“This is the best June sales volume we’ve seen in 11 years, well before the recession began,” said Dan Kruse, WRA board chairman. “Moreover, June has historically been a very busy month for housing sales,” Kruse added. “In a typical year, June accounts for about 11.5 percent of annual sales, which is the highest share of any month during the year,” said Kruse.The rest of the country is also seeing growth in the housing sector, although sales haven't jumped double-digits like here in Wisconsin.
Compared to the first six months of 2014, sales were up by solid margins in all regions. The strongest sales were in the North and West regions, where existing home sales grew between 17.1 percent and 18.5 percent for the first half of the year. The growth from January through June in the remaining four regions was tightly clustered in the range of 9.9 percent to 12.2 percent, again relative to the first six months of 2014.
The statewide median price continued its strong growth trend as prices rose 6.3 percent to $169,000 in June compared to June 2014. “Prices are up $10,000 over the last 12 months, and they have been generally rising on an annual basis for more than three years,” said WRA President and CEO Michael Theo. After the recession began at the end of 2007, state housing prices didn’t bottom out until 2012; since March 2012, they have been generally rising when compared to the same month in the previous year. “It took several years to deal with the excess inventory created by foreclosures, but we are now at pre-recession levels on foreclosures in the state, and inventory levels are at healthy levels statewide,” said Theo. Foreclosures for the first half of the year are down 11.3 percent from the first half of last year, and they are nearly 61 percent lower than the peak foreclosure year of 2010. “We had just under nine months of inventory in June, but these markets are tightening,” Theo said. New listings were down 8.2 percent in June 2015 compared to June 2014, and the metropolitan counties had 6.7 months of available supply last month.
U.S. home resales rose in June to their highest level in nearly 8-1/2 years, a sign of pent-up demand that should buoy the housing market recovery and likely keep the Federal Reserve on track to raise interest rates later this year.Some of this is certainly due to the low interest rates that have persisted as the country has dragged itself out of the Great Recession, an economic event spurred on by the popping of the last housing bubble between 2006 and 2008. And Wisconsinites are hardly alone when it comes to people wanting to buy a home, as a gauge of homebuilder sentiment is at its highest level in 10 years. Those record-low interest rates may finally be coming to an end, and it’s being reflected in rising mortgage rates, which could slow down an overheating home market by increasing the total amount paid on a mortgage.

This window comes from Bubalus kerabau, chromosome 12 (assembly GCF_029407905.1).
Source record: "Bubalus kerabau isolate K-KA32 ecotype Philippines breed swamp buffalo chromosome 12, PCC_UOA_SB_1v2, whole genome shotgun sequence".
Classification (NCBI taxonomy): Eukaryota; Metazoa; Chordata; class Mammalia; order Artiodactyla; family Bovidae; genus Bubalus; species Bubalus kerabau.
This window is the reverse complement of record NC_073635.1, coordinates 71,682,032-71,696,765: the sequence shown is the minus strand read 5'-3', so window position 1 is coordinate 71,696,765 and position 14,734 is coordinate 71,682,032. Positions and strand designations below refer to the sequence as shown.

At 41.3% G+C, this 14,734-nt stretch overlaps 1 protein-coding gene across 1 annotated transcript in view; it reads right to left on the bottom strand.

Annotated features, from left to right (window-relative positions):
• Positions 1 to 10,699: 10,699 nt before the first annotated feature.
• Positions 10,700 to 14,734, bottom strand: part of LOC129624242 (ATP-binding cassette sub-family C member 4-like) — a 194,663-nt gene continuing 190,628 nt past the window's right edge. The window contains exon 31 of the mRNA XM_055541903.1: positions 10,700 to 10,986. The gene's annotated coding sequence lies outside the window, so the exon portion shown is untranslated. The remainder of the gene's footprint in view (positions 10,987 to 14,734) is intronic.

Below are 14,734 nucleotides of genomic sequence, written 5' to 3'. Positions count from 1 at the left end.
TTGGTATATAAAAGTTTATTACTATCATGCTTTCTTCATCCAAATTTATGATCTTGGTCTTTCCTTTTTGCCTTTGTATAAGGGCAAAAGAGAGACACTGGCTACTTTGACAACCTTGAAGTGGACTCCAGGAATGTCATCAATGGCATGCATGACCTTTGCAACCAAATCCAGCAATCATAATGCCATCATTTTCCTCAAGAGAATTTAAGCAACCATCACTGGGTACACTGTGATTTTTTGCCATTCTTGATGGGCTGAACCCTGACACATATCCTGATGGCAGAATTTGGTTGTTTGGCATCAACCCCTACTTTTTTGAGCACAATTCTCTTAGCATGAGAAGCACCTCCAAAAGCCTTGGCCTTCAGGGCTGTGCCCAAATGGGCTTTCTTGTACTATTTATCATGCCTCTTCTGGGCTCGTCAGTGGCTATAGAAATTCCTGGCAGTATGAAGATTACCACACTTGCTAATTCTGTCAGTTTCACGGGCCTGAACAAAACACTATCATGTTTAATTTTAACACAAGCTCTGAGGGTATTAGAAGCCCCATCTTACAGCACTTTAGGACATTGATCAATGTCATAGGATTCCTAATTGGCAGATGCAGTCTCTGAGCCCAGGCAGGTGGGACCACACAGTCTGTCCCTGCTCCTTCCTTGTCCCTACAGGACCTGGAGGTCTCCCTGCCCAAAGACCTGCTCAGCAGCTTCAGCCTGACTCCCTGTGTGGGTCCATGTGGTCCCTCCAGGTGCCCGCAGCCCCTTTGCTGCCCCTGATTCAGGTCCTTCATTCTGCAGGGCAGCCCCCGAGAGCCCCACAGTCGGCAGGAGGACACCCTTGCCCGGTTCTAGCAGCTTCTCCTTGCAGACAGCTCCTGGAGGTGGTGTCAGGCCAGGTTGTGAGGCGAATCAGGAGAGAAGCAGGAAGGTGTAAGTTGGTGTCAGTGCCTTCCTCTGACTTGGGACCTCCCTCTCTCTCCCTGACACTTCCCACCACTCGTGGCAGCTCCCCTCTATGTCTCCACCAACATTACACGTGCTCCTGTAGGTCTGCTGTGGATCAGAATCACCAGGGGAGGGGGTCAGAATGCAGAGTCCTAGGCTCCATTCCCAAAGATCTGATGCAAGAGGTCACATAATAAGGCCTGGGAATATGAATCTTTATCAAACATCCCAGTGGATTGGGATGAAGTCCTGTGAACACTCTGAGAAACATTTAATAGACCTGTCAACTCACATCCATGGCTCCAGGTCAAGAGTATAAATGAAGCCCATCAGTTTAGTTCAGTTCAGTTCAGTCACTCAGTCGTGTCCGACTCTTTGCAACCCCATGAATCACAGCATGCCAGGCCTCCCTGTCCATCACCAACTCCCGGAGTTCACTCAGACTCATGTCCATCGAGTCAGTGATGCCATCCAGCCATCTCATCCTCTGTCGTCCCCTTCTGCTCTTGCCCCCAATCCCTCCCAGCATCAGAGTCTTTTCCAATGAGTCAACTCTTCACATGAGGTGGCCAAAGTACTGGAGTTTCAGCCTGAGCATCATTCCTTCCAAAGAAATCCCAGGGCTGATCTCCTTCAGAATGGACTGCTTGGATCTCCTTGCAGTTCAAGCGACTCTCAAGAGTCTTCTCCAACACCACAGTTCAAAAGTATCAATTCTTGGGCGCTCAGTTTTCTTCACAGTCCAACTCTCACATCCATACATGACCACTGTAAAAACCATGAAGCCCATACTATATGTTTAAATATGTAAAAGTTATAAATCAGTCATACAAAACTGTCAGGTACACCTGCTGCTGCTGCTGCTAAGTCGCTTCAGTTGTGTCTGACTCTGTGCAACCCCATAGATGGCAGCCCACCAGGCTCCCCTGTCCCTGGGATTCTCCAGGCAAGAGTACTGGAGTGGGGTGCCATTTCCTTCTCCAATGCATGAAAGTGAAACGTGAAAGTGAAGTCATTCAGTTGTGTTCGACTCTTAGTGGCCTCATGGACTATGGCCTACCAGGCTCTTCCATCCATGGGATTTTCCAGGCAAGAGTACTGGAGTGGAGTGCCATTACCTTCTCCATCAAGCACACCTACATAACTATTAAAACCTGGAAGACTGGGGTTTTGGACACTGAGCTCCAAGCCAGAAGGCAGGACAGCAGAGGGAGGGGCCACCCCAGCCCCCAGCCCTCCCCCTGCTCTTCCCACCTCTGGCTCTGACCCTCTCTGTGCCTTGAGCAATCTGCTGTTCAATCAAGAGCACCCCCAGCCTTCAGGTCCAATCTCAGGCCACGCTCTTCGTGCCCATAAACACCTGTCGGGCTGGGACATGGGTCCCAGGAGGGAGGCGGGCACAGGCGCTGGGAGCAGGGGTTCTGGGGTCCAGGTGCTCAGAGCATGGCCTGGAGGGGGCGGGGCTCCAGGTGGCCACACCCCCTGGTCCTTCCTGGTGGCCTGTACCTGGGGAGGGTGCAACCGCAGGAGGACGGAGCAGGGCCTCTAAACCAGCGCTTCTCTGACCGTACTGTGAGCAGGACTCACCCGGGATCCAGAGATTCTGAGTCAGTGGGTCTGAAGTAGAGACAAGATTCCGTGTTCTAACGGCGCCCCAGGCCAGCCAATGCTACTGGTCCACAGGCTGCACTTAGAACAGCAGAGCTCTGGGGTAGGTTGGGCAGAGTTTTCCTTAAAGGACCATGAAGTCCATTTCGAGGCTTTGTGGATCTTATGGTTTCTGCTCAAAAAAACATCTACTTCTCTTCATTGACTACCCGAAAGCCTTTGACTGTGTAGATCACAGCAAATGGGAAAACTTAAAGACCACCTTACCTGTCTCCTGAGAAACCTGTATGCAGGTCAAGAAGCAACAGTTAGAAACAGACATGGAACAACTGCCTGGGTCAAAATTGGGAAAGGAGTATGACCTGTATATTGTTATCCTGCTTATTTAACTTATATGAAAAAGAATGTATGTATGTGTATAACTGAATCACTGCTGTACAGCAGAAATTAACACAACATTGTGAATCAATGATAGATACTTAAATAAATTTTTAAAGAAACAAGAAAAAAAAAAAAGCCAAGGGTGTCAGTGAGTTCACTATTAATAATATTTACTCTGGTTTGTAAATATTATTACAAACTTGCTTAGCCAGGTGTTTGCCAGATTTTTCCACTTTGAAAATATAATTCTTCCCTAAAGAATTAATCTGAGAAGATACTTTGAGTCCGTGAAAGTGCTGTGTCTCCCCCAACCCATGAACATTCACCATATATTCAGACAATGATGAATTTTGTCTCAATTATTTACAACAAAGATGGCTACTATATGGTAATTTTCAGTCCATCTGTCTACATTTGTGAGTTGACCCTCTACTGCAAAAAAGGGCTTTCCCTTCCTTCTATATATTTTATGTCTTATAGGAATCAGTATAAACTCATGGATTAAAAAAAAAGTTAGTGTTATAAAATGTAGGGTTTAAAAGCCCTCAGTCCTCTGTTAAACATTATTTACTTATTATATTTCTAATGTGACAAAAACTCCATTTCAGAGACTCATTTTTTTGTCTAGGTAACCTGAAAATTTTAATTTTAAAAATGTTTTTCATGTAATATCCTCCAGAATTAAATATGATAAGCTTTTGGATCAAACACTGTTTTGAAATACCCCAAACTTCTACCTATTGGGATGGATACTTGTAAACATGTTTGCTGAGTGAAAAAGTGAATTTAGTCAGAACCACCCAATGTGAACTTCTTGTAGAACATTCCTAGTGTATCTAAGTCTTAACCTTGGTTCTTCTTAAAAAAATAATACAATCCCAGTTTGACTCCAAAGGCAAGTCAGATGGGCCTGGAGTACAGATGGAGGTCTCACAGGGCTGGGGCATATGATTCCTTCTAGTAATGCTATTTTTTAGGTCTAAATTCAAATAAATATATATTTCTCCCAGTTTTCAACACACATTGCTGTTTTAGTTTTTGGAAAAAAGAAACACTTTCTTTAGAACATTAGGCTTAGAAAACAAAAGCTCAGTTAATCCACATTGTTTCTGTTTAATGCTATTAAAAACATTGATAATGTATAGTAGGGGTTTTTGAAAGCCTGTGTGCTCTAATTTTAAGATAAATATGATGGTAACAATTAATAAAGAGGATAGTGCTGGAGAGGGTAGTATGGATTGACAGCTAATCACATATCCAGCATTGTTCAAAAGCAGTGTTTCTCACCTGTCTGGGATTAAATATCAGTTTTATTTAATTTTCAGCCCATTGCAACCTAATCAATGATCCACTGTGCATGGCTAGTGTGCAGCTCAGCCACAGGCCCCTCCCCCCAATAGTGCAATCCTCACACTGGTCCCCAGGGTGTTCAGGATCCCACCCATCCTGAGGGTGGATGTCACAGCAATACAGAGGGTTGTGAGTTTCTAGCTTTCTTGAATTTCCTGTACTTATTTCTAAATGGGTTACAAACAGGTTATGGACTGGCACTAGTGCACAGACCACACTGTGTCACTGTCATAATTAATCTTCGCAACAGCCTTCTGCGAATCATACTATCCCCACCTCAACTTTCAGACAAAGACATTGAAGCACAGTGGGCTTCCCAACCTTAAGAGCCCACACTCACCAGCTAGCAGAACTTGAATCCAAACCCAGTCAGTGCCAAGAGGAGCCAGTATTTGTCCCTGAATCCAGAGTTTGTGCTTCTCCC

The National Association of Realtors said on Wednesday existing home sales increased 3.2 percent to an annual rate of 5.49 million units, the highest level since February 2007....
Economists had forecast sales rising to an annual rate of 5.40 million units last month. Sales were up 9.6 percent from a year ago.
The 30-year fixed-rate mortgage averaged 4.09% for the week ending July 16, 2015, up from last week when it averaged 4.04%. A year ago at this time, the 30-year FRM averaged 4.13%.The chart on the 10-year U.S. Treasury note reflects this as well, with the yields going from 1.67% on February 2 to more than 2.40% by the end of June, and the current rate currently sitting at 2.32% That’s before any raises of interest rates by the Federal Reserve, which many analysts predict will start to occur in the next few months. If that’s the case, when do these rising sentiments and home sales and prices start to level off?
The 15-year FRM also increased and grew to 3.25%, up from last week when it averaged 3.20%. In 2014, the 15-year FRM averaged 3.23%.
We’ve seen this routine before. Maybe the lending practices aren’t as sketchy or risk-laden as before, but these stats on rising home sales and prices seem to be out of whack with an economy that still has stagnant wage growth for far too many, reflected in retail sales growth that is still somewhat mediocre. Consistent U.S. job growth above 200,000 a month is helping, but wages continue to lag, with real hourly wages down 0.4% last month, and only up 2.0% before inflation over the last year.
Unless some other economic development comes along to continue to carry this upswing in housing, doesn’t it seem that things are getting ahead of where they should be, and this new housing bubble is going to deflate if not outright pop in the near future? And doesn't that seem especially true in Wisconsin, where the sales are up by more than we're seeing nationwide at the same time that we've had the worst job growth in the Midwest, and put into law wage-suppressing measures like (right-to) work-for-less and the removal of prevailing wage for many types of projects?
My 20 years of adulthood have earned me the right to be skeptical of the staying power of these housing numbers, and to be very worried about the fallout when the bubble does burst.